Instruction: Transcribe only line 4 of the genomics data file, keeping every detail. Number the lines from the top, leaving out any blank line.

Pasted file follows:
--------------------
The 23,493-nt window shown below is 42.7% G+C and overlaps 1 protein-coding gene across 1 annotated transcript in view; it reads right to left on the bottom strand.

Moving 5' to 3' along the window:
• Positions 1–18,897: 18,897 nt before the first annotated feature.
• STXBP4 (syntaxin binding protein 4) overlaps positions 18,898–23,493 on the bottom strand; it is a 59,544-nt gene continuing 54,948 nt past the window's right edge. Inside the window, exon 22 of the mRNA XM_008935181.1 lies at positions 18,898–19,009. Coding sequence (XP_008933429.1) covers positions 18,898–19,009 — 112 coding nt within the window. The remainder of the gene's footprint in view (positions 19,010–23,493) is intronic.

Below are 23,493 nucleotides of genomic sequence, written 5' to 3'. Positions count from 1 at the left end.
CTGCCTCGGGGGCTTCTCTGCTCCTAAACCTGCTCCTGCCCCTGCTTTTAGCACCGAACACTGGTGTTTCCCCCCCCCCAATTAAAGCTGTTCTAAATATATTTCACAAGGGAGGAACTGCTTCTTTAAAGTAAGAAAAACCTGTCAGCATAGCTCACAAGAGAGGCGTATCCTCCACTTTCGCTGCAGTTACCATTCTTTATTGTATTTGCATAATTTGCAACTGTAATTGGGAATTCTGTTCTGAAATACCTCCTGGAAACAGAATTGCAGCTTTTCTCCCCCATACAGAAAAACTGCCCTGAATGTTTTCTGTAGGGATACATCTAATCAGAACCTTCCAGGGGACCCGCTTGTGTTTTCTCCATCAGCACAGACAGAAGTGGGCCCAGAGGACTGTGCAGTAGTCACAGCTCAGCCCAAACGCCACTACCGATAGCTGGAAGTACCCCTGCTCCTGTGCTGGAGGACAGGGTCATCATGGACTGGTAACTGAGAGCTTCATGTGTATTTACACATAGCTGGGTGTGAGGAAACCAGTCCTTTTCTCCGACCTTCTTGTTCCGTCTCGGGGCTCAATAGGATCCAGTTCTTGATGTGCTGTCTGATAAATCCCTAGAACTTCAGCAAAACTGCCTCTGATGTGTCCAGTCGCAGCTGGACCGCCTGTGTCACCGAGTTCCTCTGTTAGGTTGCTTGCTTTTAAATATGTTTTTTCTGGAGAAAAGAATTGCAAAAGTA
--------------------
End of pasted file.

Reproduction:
• STXBP4 (syntaxin binding protein 4) overlaps positions 18,898–23,493 on the bottom strand; it is a 59,544-nt gene continuing 54,948 nt past the window's right edge. Inside the window, exon 22 of the mRNA XM_008935181.1 lies at positions 18,898–19,009. Coding sequence (XP_008933429.1) covers positions 18,898–19,009 — 112 coding nt within the window. The remainder of the gene's footprint in view (positions 19,010–23,493) is intronic.